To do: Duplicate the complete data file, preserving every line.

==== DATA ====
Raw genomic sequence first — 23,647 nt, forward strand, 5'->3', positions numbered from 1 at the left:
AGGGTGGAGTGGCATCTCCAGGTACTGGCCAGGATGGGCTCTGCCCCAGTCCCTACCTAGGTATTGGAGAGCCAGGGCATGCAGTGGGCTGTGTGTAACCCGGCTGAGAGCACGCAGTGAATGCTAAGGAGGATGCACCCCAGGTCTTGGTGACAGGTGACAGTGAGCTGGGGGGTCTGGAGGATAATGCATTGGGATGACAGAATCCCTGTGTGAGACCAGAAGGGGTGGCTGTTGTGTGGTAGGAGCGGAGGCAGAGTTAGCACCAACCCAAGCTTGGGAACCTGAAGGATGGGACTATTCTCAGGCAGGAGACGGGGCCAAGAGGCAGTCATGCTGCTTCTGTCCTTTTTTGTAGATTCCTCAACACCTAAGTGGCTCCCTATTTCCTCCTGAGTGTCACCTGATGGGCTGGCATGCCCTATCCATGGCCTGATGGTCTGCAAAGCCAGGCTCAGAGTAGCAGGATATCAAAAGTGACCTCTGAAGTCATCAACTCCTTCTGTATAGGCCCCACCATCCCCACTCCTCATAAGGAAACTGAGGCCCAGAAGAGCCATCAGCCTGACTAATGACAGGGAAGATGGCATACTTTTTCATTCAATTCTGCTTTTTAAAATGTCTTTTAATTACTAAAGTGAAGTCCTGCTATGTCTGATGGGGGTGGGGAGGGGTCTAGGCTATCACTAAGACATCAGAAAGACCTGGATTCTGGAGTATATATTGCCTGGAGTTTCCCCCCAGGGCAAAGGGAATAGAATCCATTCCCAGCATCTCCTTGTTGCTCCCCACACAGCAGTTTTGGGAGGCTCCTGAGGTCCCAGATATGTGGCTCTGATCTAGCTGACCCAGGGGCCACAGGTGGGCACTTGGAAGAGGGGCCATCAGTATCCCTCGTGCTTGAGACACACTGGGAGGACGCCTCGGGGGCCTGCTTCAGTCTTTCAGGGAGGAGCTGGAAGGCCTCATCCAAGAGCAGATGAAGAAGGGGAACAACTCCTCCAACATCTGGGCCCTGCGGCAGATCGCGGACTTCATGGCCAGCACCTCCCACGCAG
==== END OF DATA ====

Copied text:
Raw genomic sequence first — 23,647 nt, forward strand, 5'->3', positions numbered from 1 at the left:
AGGGTGGAGTGGCATCTCCAGGTACTGGCCAGGATGGGCTCTGCCCCAGTCCCTACCTAGGTATTGGAGAGCCAGGGCATGCAGTGGGCTGTGTGTAACCCGGCTGAGAGCACGCAGTGAATGCTAAGGAGGATGCACCCCAGGTCTTGGTGACAGGTGACAGTGAGCTGGGGGGTCTGGAGGATAATGCATTGGGATGACAGAATCCCTGTGTGAGACCAGAAGGGGTGGCTGTTGTGTGGTAGGAGCGGAGGCAGAGTTAGCACCAACCCAAGCTTGGGAACCTGAAGGATGGGACTATTCTCAGGCAGGAGACGGGGCCAAGAGGCAGTCATGCTGCTTCTGTCCTTTTTTGTAGATTCCTCAACACCTAAGTGGCTCCCTATTTCCTCCTGAGTGTCACCTGATGGGCTGGCATGCCCTATCCATGGCCTGATGGTCTGCAAAGCCAGGCTCAGAGTAGCAGGATATCAAAAGTGACCTCTGAAGTCATCAACTCCTTCTGTATAGGCCCCACCATCCCCACTCCTCATAAGGAAACTGAGGCCCAGAAGAGCCATCAGCCTGACTAATGACAGGGAAGATGGCATACTTTTTCATTCAATTCTGCTTTTTAAAATGTCTTTTAATTACTAAAGTGAAGTCCTGCTATGTCTGATGGGGGTGGGGAGGGGTCTAGGCTATCACTAAGACATCAGAAAGACCTGGATTCTGGAGTATATATTGCCTGGAGTTTCCCCCCAGGGCAAAGGGAATAGAATCCATTCCCAGCATCTCCTTGTTGCTCCCCACACAGCAGTTTTGGGAGGCTCCTGAGGTCCCAGATATGTGGCTCTGATCTAGCTGACCCAGGGGCCACAGGTGGGCACTTGGAAGAGGGGCCATCAGTATCCCTCGTGCTTGAGACACACTGGGAGGACGCCTCGGGGGCCTGCTTCAGTCTTTCAGGGAGGAGCTGGAAGGCCTCATCCAAGAGCAGATGAAGAAGGGGAACAACTCCTCCAACATCTGGGCCCTGCGGCAGATCGCGGACTTCATGGCCAGCACCTCCCACGCAG